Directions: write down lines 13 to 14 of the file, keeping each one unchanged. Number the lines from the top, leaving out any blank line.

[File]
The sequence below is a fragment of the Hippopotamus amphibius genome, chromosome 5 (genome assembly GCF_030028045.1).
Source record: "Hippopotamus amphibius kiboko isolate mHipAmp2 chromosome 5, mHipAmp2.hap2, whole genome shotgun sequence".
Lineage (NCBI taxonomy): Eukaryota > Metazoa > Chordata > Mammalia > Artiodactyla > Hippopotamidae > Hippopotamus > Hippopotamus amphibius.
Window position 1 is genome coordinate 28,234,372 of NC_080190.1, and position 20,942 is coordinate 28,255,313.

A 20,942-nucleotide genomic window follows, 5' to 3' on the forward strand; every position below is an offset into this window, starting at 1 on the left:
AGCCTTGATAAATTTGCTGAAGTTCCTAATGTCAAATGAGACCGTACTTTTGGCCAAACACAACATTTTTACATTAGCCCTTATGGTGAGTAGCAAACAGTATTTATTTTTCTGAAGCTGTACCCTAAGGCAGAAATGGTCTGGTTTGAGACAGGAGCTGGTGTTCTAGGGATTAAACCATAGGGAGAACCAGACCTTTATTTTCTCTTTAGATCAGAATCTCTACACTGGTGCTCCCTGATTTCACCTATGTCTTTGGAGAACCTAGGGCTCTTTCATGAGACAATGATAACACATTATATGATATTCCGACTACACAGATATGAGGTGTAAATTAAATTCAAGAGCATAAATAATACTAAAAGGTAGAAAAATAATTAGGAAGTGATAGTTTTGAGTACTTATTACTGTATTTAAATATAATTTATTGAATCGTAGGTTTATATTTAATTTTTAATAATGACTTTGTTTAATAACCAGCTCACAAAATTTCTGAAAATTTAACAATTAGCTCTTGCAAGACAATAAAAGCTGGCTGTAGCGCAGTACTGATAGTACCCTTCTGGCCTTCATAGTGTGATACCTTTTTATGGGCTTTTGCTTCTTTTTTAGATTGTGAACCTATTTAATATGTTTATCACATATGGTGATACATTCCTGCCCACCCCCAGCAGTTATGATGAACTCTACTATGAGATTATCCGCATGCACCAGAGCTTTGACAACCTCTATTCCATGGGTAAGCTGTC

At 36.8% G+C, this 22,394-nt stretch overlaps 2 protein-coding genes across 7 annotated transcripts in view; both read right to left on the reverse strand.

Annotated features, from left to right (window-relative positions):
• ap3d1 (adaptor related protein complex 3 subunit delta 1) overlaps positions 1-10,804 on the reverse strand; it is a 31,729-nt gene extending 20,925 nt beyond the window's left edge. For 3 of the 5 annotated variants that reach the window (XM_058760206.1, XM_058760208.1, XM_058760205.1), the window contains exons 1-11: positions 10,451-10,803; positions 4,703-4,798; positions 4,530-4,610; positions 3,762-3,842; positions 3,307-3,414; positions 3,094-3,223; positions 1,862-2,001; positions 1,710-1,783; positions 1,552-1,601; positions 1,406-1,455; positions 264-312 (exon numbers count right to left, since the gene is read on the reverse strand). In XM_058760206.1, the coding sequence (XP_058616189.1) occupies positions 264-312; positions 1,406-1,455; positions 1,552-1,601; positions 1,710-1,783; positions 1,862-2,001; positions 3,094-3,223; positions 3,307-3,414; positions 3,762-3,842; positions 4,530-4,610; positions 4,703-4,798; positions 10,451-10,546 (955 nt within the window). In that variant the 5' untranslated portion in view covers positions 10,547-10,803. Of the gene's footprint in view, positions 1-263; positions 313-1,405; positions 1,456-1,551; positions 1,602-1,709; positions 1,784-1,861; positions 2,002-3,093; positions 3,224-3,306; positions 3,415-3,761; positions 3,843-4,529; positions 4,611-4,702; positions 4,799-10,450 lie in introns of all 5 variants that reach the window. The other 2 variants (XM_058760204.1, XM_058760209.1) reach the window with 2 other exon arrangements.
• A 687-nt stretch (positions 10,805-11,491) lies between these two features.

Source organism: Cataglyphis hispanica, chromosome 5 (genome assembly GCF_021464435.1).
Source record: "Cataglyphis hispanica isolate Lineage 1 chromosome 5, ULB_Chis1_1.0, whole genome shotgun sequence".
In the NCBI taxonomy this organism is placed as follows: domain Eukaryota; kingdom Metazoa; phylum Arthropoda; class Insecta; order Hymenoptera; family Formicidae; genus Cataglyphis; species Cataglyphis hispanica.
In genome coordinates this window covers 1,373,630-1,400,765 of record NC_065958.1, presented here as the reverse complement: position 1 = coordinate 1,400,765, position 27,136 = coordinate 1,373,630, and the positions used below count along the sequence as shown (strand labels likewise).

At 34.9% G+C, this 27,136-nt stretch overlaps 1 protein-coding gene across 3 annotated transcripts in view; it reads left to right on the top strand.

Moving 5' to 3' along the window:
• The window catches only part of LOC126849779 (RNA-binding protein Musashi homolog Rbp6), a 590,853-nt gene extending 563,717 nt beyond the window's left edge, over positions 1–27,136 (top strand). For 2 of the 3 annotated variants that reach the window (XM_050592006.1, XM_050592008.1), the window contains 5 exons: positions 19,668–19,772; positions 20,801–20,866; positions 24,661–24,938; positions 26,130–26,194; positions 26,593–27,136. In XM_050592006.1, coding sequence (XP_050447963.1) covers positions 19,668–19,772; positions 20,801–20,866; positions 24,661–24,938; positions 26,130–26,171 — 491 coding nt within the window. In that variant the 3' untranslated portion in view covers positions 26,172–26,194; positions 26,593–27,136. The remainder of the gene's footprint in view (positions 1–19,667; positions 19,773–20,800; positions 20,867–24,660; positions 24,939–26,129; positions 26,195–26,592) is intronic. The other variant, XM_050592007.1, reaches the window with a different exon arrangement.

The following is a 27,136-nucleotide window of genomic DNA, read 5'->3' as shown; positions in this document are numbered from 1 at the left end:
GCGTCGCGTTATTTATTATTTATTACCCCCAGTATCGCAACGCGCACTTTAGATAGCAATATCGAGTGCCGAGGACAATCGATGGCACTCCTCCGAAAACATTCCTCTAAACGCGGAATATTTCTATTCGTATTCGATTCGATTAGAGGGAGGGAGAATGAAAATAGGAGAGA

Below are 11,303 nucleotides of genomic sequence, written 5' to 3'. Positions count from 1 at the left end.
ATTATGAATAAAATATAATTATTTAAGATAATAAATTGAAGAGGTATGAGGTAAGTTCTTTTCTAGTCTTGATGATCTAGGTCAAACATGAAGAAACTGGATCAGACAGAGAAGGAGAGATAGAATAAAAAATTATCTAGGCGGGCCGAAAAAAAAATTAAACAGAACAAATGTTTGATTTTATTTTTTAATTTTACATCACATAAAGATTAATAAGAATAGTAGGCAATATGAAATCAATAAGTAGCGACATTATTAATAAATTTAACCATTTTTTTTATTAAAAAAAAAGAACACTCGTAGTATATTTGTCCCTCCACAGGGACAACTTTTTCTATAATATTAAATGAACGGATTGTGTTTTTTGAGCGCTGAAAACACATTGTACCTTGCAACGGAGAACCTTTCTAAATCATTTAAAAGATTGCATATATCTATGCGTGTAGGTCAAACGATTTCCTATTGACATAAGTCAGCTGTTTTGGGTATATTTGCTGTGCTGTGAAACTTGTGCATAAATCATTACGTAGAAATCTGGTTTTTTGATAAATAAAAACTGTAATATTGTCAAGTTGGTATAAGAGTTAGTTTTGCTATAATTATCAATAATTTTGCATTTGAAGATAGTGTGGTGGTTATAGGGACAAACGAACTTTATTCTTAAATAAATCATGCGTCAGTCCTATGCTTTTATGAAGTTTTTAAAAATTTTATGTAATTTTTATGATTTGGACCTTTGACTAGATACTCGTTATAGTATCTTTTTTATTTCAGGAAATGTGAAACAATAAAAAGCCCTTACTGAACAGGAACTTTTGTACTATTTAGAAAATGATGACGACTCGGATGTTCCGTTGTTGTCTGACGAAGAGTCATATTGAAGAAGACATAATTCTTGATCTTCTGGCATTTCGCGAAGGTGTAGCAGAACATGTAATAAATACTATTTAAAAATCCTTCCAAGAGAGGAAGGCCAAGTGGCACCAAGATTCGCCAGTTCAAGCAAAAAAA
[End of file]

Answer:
In the NCBI taxonomy this organism is placed as follows: domain Eukaryota; kingdom Metazoa; phylum Arthropoda; class Insecta; order Hymenoptera; family Formicidae; genus Cataglyphis; species Cataglyphis hispanica.
In genome coordinates this window covers 1,373,630-1,400,765 of record NC_065958.1, presented here as the reverse complement: position 1 = coordinate 1,400,765, position 27,136 = coordinate 1,373,630, and the positions used below count along the sequence as shown (strand labels likewise).